Ten Years of eClinical: 10 Predictions for 2023 and Beyond
Author: eClinical SolutionsPublished: December 23, 2022 9 min read
The eClinical Anniversary Blog Series
As 2022 comes to a close, many of us take this opportunity to pause, reflect, and prepare for what’s to come. Our leadership team is anticipating how they believe the industry will evolve in 2023 (and a bit beyond), based on their experiences over the past year.
Read these 10 executives’ predictions spanning industry-wide topics from data and analytics to trial recruitment, and learn what some of our senior leaders expect for life sciences over the next few years.
1. Prediction: Adoption of more disruptive trial solutions that will require modern data infrastructure, analytics and artificial intelligence (AI)
“I predict that within the next few years, most aspects of the clinical trial value chain will be accomplished five times faster, cheaper, and better compared to how they were done in the past five years. I believe this will happen due to advancements with software-driven approaches leveraging modern data infrastructures, analytics, and artificial intelligence (AI). An example of this type of advancement is digital twins. In simulating the control group for a given patient, digital twins could enable researchers to generate statistical significance from trials that are smaller, shorter, and faster than we have ever seen. While still new technology, digital twins are a possible game-changer for clinical research — from broadening access to treatment over placebo, to revolutionizing how we conduct trials overall. But they depend on access to vast volumes of data to train machine learning (ML) models. Tapping into disruptive approaches like digital twins means we must have digital clinical pipelines capable of powering these more sophisticated AI/ML applications. We have tremendous tech tailwinds and intent; it will be up to industry to make this happen. eClinical Solutions is definitely working toward this goal.”
– Raj Indupuri, CEO and Co-Founder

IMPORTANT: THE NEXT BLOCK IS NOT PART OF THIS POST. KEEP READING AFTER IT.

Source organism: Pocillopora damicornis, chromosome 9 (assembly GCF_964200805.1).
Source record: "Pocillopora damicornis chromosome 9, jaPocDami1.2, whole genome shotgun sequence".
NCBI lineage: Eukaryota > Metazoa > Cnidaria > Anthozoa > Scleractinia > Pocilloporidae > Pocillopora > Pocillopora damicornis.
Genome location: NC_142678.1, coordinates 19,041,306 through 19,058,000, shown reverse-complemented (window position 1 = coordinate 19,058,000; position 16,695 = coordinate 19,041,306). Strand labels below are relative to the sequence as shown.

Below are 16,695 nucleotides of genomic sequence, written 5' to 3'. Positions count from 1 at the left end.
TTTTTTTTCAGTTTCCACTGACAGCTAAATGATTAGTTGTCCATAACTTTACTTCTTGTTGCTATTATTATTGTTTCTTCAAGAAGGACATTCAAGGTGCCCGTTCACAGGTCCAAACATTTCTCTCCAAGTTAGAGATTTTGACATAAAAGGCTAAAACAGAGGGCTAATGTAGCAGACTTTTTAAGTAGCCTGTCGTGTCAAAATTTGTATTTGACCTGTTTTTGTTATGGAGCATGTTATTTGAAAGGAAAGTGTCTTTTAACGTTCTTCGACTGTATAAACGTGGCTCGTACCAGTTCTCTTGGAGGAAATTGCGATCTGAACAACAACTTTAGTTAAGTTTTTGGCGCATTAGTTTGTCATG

2. Prediction: Addressing the talent shortage with broader tech-enabled skill development
“In 2023 and over the next few years, I expect our industry to see the continued rise in software adoption drive even more demand for data-focused talent and expertise. Life sciences companies will continue to have a critical need for data science and data analytics competencies. The demand for clinical and healthcare data fluency, knowledge and expertise will likely continue to exceed the availability of talent resources. As an industry, we already face a shortage of life sciences-specific tech talent and the industry’s rapid innovation has increased these challenges. Companies will need to be creative about bringing new people into the industry. We’ll have to be open-minded and proactive about skills development for new and existing team members and focus on building skills and process around our growing use of technology. As leaders we have a responsibility to our people to make this happen – it will develop our teams personally and professionally and at the end of the day, it will make our industry stronger.”
– Bob Arnesen, President and Co-Founder
3. Prediction: Emerging biopharma will innovate rapidly and some large pharma will struggle to keep pace
“I believe that this year, we will start to see more (and faster) innovation from some of the emerging biopharma companies — innovation that large, bureaucratic companies won’t be able to match. Smaller companies are often nimbler than their larger counterparts, allowing them to pivot and operate on the cutting edge at a faster rate and with much less friction. Smaller, nimble companies that also take risk-based approaches to innovation, processes, and adoption of new technologies will keep closing the gap while larger companies that are weighed down by processes and validations may be slower to catch up. Some of the large companies will have these realizations early enough to adjust, but some may not see it until it’s too late.”